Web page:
Thank you for trying CoolVent!
If you have any questions regarding the software, please visit our Q&A forum.
If you have a bug to report, please do so through this form.
I’m trying to use CoolVent.
I’ve installed last version on my laptop, but, unfortunately my internet access is through a proxy server.
So, when I launch CoolVent, the program tries to check the last version and I get an error message.
+ Downloading did not succeed.
+ The remote server returned an error: (407) Proxy Authentication Required.
Is it possible to define a proxy for CoolVent or bypass the last evrsion check?
Congratulations on the great development of this tool! Nice to see how much has been done on the natural ventilation topic in the last 15 years. I noticed you had linked to Brian Dean’s research site. I also performed natural ventilation research work at the same time which is still up at cmiserver.mit.edu/natvent. I’d love to find a way to collaborate by providing access to buildings we’ve been involved in with a mixed-mode or natural ventilation scheme.
Please provide a website address for your results and we will post it.
Hello, I am trying to install coolvent in my computer, but is a Mac and the file does’t run. Do you have a Mac version?
Thank you very much
Unfortunately, CoolVent only works on Windows
I’m getting this error when trying to visualize the results:
Could not find file ‘C:\User\me\AppData\Local\Apps\……..\TemperatureOutput.txt’
Hi. if both java and .net framework have been properly installed, this problem is generally related to the decimal indicator. In the US we use a point, instead of a comma to separate decimals from integers. To solve this problem, it is necessary to change the computer configuration from a comma to a period as decimal separator.
The decimal symbol were the problem. 🙂
Hi I had the same error when trying to visualize the results. I checked my computer default. It is using period for decimals. Is there something else I should check?
This problem is generally related to not having Java (more likely) or the .net framework installed. You can download Java from here: http://www.oracle.com/technetwork/java/javase/downloads/jre8-downloads-2133155.html
Sometimes, uninstalling and installing it again helps. Also, I recommend that you reboot your computer after installing it, even if it does not tell you to do so.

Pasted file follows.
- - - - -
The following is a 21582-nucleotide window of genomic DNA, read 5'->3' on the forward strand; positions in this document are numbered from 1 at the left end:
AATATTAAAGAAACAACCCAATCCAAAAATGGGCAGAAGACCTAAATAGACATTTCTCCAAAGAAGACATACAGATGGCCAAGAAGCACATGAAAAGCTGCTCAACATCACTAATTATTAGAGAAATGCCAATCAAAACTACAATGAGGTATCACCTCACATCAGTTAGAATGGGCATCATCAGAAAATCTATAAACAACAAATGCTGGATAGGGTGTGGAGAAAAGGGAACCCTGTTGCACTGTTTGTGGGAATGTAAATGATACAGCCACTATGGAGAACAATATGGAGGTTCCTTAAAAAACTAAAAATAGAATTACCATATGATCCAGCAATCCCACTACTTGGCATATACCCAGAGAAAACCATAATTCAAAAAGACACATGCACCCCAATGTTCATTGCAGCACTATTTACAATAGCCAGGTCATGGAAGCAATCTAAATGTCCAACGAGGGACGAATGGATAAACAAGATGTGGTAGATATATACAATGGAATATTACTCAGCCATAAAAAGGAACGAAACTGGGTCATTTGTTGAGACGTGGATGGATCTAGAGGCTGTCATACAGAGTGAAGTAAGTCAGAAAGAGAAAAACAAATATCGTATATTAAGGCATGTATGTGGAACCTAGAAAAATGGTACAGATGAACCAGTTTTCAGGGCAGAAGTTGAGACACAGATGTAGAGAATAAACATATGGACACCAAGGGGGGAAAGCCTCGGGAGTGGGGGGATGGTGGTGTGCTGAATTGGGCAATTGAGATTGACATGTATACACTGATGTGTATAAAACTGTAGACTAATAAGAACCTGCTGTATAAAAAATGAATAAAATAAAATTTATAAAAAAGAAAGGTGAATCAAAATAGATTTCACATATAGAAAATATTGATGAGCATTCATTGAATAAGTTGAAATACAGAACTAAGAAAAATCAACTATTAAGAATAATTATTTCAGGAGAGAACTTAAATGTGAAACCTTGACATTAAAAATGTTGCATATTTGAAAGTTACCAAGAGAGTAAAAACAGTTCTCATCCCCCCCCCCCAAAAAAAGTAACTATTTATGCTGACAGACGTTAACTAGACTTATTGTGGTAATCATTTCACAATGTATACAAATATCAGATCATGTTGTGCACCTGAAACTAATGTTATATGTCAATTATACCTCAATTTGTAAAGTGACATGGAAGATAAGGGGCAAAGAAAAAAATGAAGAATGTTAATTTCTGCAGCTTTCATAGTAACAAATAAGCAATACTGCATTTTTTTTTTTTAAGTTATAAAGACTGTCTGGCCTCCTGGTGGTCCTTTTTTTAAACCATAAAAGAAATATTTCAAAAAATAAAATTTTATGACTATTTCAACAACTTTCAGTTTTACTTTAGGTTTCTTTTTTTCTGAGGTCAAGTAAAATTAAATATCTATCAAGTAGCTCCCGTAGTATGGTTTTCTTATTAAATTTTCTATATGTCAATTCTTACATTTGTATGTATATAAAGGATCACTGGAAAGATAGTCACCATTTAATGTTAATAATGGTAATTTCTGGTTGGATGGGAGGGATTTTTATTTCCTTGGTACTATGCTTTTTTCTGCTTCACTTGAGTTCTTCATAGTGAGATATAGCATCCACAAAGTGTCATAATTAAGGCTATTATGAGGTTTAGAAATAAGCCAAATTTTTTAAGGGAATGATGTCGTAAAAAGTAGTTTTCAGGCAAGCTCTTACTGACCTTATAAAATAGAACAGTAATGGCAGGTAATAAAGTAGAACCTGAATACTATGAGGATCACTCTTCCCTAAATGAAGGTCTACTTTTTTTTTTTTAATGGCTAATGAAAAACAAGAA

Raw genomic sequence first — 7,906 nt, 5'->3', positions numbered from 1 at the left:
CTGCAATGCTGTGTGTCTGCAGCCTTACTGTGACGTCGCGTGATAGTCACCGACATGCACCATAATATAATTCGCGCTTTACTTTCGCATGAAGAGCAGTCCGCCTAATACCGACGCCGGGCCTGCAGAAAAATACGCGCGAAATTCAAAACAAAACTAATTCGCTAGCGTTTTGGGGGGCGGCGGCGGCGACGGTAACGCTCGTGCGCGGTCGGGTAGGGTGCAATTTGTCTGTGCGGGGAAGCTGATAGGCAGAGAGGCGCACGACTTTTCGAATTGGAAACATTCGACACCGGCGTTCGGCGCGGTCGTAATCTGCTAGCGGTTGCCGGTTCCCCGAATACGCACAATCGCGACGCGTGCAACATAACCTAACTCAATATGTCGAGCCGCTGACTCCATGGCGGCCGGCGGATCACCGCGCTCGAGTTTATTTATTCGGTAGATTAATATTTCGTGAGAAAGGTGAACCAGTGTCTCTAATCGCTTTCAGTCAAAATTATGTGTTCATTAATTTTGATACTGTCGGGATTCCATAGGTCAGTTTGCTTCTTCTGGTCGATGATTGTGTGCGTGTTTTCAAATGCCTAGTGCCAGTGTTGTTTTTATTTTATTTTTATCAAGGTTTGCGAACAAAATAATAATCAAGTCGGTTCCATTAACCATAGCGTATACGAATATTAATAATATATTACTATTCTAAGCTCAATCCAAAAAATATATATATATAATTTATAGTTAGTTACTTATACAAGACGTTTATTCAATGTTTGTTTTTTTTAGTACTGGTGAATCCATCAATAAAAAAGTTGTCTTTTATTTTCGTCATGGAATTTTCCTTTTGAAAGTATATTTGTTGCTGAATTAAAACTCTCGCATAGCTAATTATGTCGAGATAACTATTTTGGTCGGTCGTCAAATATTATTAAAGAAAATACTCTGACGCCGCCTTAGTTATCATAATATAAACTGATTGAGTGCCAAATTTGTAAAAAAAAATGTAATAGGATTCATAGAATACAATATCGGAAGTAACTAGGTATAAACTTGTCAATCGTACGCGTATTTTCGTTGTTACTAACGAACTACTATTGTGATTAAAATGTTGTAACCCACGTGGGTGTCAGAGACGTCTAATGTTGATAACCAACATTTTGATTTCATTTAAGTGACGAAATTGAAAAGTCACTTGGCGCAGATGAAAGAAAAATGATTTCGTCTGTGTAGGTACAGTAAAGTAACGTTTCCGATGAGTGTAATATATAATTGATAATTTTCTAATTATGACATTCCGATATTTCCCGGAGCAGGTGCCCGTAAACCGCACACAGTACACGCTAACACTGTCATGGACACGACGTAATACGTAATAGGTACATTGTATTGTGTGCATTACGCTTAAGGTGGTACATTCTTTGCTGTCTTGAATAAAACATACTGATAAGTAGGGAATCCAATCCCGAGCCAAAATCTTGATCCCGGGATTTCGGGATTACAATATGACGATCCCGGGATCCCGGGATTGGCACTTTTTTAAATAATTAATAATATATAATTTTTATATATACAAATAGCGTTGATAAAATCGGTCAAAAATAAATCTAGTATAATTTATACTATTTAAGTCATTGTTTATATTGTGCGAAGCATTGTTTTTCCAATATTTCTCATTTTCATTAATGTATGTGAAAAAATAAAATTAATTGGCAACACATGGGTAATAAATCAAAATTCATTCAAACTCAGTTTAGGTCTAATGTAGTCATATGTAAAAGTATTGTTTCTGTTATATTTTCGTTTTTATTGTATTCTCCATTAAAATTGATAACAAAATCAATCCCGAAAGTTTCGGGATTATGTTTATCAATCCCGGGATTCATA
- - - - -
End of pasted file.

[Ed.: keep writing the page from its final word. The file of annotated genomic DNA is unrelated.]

When I run the setup, it says “cannot continue. The application is improperly formatted.”
This problem could be solved by updating t0 .net framework 4.5. If after updating you still have this problem, please have a look at this: https://support.microsoft.com/en-us/kb/974620
If this does not solve the problem, let us know.
May I ask if the weather files downloaded from Energyplus can be used in CoolVent since I would like to work on another city in Europe? Thank you.
Yes, you can. You can use .epw files by selecting “Other” in the city combobox and then click on the Browse button to select the weather file you want to use
Great! May I ask if we could export the weather files which already implemented in CoolVent so I have an idea how it looks like? Besides, do you have some standard case studies (detailed information about the parameters settings, like a tutorial)so that I can practice? Right now I used the data provided by Maria-Alejandra Menchaca-B. at chapter 9 of her phd thesis (2012, MIT) to model a steady case, but I got really weird results. Thank you.
May I ask if the temperature stratification model has been implemented in the present version? Thanks.
The model by Menchaca Brandan (https://dspace.mit.edu/handle/1721.1/74907) has been incorporated. Due to the assumptions of the model, it is only available when modeling buildings with no thermal mass. To see the stratification profile, double click on the zone of interest in the zone list in the results window
It is possible to know the wind pressure coefficient that CoolVent uses for urban low rise context?
CoolVent uses the method by Swami and Chandra in: “Correlations for pressure distribution on buildings and calculation of natural ventilation airflow”. ASHRAE Transactions 94(1), p. 243-266
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